In both cases the Commissioner held that the trust fund was taxable. In both cases the Tax Court overruled the Commissioner and in both cases the Circuit Court upheld the decision of the Tax Court. As stated 291 F.2d at page 259 in the Ridgway case:
'The Commissioner advances an elaborate argument in which he intertwines judicial decisions with statutory enactments and legislative history.'
The same could be applied here and in the Canfield case.
As to the relationship from a taxing standpoint of § 2036 and § 2038, we find it clearly expressed by Circuit Judge Marshall on page 6 and 7 of 306 F.2d at follows:
'Petitioner's contentions, moreover, are not supported by the statutory language. Presumptively, we should think, 'transfer' must be read to mean the transfer of legal title to a trust without regard to the reservation of certain powers over the corpus. It was so interpreted prior to the Joint Resolution of 1931, and we believe it must be presumed, in the absence of any language in that enactment to the contrary, that meaning was retained.
'Furthermore, if we were to read in 'complete and irrevocable' before the word 'transfer' we would make nonsense of the Code. Thus, we would have 'complete and irrevocable' transfers under which the settlor retains possession or enjoyment of, or the right to, the income from the property, Section 2036; 'complete and irrevocable' transfers under which the settlor retains the right to designate those who shall possess or enjoy the property or income, Section 2036; 'complete and irrevocable' transfers in which the settlor retains a reversionary interest, Section 2037; and, finally, 'complete and irrevocable' transfers in which the settlor retains the right to alter, amend, revoke, or terminate the trust, Section 2038. Were we to read in the words 'complete and irrevocable' before 'transfer,' therefore, each of these sections would become a contradiction in terms. These provisions were not drafted merely as general statements of policy, the courts being left to fill in the gaps interstitially. They were, in fact, drafted in a relatively precise fashion, and the language employed is based on several decades of experience made meaningful through the continual interplay of judicial interpretation and legislative revision. When Congress drafted Section 2036, it was aware of powers of appointment and the fact that settlors often surrendered them; and when it chose to refer to such transactions it employed specific language. See e.g., Section 2035 '* * * exercised or released a general power of appointment * * *.' Under such circumstances, we feel constrained to follow the apparent meaning of the statutory language absent a determination of a conscious legislative policy to the contrary.' (306 F.2d 1)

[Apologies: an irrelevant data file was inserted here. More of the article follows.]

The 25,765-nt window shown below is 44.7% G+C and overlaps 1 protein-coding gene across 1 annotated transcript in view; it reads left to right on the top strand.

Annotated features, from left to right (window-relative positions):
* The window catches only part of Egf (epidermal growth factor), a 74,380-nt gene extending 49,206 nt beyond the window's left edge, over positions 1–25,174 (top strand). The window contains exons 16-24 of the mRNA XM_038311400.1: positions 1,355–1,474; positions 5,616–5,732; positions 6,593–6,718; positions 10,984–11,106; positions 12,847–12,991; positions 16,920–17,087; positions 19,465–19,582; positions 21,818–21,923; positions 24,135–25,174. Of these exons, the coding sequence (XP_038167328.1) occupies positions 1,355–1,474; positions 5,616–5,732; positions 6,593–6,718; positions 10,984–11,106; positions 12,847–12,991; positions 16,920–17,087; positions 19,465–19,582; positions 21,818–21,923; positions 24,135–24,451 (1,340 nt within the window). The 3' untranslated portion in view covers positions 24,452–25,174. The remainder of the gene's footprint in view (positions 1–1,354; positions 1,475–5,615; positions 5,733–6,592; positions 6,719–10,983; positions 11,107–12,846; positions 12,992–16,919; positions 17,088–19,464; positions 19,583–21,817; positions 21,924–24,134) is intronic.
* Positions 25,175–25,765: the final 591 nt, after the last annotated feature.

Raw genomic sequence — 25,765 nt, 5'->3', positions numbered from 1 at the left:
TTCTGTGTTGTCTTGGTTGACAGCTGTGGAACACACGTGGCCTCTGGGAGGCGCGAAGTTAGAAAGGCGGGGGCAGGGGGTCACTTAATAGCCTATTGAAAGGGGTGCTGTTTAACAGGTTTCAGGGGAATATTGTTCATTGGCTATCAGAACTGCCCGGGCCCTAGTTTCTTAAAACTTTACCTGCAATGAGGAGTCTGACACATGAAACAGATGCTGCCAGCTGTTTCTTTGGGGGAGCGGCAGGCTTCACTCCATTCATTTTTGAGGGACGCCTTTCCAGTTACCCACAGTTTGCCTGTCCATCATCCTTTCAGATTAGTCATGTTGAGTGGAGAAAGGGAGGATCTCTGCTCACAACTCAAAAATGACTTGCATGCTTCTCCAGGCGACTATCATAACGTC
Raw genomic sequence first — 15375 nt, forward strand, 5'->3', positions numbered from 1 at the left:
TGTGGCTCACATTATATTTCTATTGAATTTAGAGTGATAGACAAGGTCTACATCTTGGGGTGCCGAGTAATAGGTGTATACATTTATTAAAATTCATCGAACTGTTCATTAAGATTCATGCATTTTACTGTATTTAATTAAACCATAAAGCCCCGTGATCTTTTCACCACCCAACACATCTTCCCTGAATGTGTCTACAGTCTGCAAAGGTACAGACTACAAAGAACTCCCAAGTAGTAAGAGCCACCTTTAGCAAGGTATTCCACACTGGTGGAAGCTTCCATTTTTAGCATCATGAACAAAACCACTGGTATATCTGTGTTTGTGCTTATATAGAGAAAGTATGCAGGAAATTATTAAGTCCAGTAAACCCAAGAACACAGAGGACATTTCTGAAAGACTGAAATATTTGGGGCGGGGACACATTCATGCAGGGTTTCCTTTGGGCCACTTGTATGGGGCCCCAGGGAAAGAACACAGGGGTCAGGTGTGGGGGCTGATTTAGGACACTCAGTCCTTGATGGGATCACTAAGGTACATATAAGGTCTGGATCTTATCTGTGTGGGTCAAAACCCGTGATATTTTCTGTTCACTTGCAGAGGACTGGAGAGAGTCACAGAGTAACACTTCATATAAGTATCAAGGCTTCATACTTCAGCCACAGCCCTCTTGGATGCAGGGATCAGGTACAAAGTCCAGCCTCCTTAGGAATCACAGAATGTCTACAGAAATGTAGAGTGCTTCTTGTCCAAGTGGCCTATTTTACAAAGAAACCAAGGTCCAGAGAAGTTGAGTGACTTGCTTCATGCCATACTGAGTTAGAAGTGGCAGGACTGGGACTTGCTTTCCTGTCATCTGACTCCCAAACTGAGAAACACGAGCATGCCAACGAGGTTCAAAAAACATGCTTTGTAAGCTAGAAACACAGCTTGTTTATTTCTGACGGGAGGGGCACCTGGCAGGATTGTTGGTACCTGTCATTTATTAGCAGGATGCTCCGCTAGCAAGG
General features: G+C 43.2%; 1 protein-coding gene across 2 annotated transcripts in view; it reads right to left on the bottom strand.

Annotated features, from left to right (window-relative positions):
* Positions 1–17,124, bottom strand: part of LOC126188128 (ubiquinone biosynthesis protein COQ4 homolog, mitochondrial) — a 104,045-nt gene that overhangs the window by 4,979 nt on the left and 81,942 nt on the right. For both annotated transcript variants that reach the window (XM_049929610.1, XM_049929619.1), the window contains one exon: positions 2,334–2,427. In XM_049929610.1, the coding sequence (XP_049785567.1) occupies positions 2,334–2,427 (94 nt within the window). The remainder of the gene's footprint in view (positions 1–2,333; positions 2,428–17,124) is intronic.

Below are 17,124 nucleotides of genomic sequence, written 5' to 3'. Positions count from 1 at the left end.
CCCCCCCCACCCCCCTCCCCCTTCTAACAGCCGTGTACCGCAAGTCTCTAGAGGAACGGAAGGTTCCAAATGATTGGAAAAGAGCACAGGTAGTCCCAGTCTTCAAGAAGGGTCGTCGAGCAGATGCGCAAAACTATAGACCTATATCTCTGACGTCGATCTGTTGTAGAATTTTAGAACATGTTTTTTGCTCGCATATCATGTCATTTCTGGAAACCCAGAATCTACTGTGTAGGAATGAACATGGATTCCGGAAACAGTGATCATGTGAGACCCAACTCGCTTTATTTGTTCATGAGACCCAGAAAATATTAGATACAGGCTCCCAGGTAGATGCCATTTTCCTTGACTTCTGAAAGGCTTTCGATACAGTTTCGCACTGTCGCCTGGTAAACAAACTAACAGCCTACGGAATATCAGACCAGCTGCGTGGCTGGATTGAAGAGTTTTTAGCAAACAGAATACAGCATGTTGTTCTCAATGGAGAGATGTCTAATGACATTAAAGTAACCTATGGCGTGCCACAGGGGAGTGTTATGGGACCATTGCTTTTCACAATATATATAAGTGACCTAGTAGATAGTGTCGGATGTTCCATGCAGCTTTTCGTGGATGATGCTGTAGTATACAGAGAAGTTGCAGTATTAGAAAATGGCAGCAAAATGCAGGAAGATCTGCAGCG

Accordingly, we find that the plaintiffs are entitled to a refund and direct that a proper order be submitted.